Tag Archives: Paint

Energy Saving Dye

Scientists at Oregon State University have developed a blue pigment. Mas Subramanian and his students have this to their credit. The dye is environmentally friendly and nontoxic. This is good news, because many inorganic blues are toxic or cause cancer, such as Prussian blue, cobalt blue, or ultramarine blue.

There is yet another property this dye possesses. It reflects light from sunlight especially in the infrared (heat) part of the spectrum. It is about 40% higher in reflectivity than most blue colors. This could prove to be ideal for paints used on cars, roofs, and other applications where keeping cool is desirable.

This will help in reducing the amount of energy consumption in cooling the vehicles as lesser air conditioning wil be required because it will reflect away much of the heat from the falling light. Because the paint is reflecting much of the energy, it tends to last longer as it is not broken down by the absorbed energy.

The compound was discovered by chance in the laboratory when a student heated a sample of manganese oxide (which is black) to 2,000 degree F. When it came out of the oven, it had been transformed into a bright blue color.

Subsequent analysis showed the compound had a trigonal bipyramidal structure—the shape of two pyramids pointing in opposite directions and joined at a triangular base. The central manganese atom is surrounded by five oxygen atoms. But other compounds—yttrium oxide and indium oxide—are required to stabilize the blue crystals.
Another application wil be paint the roof tops with this dye and save much energy.

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Wall Paintings of Hazaribagh

Situated at about 2000 feet above sea level, Hazaribagh is a thickly forested region in the heart of the Damodar river valley. Ancient rock art sites have been discovered here,like the famous Isko site in Hazaribagh town. The forms and motifs of prehistoric art of ancient tribes like Khurmi, Ganju, Santhals and Oraons who live here. While entire tribal villages have elaborately painted houses,two varieties are outstanding: Khovar and Sohrai paintings.

Much like the bridal chambers of Mithila, Khovar paintings have fertility symbols celebrating union and propagation. Bird motifs,especially the parrots and peacocks,are popular,as are fruit bearing trees. They are mostly made in the wedding season,which extends from January to May.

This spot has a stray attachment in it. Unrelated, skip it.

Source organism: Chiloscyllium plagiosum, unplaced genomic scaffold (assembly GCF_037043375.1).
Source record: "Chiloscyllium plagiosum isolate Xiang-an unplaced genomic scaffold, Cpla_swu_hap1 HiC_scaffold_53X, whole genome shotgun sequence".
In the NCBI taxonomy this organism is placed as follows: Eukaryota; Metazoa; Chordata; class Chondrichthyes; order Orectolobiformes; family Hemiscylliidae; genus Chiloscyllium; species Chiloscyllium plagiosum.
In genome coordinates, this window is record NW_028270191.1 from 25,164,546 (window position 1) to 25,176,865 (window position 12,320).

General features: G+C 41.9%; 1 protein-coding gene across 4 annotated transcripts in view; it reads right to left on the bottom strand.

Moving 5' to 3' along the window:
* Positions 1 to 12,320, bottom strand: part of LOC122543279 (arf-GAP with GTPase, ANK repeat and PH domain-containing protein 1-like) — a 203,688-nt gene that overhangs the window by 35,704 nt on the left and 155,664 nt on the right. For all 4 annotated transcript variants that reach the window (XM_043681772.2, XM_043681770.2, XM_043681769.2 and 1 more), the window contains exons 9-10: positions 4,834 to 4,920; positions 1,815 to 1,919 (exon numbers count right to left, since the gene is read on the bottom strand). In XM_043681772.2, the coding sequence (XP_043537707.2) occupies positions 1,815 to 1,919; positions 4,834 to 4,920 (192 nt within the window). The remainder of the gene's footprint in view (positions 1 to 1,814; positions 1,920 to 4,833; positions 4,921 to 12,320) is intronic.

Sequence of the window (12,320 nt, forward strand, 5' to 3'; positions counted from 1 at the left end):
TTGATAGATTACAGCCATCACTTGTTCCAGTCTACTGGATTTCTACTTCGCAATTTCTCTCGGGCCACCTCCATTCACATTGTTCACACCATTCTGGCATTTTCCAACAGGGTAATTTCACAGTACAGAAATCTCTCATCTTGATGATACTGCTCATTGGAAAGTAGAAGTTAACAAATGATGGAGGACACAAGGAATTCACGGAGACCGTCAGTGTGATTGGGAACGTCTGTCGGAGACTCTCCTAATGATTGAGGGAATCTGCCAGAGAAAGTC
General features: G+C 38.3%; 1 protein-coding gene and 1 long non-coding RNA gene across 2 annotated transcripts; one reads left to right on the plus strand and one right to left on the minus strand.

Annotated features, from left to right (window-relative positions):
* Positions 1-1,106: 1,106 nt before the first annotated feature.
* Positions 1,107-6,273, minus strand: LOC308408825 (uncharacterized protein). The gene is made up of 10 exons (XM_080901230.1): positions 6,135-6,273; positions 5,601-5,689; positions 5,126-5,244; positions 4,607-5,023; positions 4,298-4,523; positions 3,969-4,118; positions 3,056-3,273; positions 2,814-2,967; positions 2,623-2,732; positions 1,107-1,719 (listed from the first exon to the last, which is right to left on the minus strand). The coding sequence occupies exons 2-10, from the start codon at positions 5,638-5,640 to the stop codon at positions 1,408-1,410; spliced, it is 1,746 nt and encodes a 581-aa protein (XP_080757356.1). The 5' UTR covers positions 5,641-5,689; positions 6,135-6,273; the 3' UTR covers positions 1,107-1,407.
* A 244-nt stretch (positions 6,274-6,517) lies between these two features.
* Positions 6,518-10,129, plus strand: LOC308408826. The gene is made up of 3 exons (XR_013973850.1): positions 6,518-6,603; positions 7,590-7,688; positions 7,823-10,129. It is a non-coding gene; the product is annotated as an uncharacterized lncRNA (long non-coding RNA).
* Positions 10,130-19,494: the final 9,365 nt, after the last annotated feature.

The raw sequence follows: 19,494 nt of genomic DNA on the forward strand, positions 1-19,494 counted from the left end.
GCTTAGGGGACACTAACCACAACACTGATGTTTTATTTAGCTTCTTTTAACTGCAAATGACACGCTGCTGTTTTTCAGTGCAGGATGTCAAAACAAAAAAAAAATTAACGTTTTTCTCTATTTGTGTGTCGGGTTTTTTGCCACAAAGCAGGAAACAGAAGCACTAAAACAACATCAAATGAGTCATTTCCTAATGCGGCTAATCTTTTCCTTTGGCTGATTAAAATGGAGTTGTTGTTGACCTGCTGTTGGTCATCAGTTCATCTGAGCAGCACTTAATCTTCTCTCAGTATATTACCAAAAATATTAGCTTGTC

Sohrai is observed during November to December celebrating the harvesting. Cattle are cleaned and worshiped ,as are agricultural implements,like the plough. Sohrai paintings characteristically have a male god, Pashupati (popularly known as Lord Shiva), the lord of animals shown standing on the back of a bull.

Though tribal khovar and sohrai paintings have not had the market exposure that Madhubani paintings have had,the region has enormous craft energy waiting to be tapped.

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Snakes & Peacocks

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Shiva, riding on his bull Nandi

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A hut with wall painting

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Animals

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Life

Warli:The Innocent and Natural Folk Art

With the intense activity to industrialize the country, the selfish entrepreneurs are venturing into the areas which have remained unaffected and immune to the fast pace of industrialization. Although for a country to become economically self sufficient, it is necessary to exploit the natural resources but given the present structure of economy, only a few are benefiting from all this at the cost of mindlessly destroying the nature and create problems for so many people who depend upon the nature for the lives. These people, whom we call tribal, live in complete harmony with the nature using only whatever is absolutely necessary. Many tribal societies which were on the periphery of towns have been influenced by the ever expanding demon of expansion in cities. The places which were uninhabited have become populated and the expansion is widening its circle relentlessly.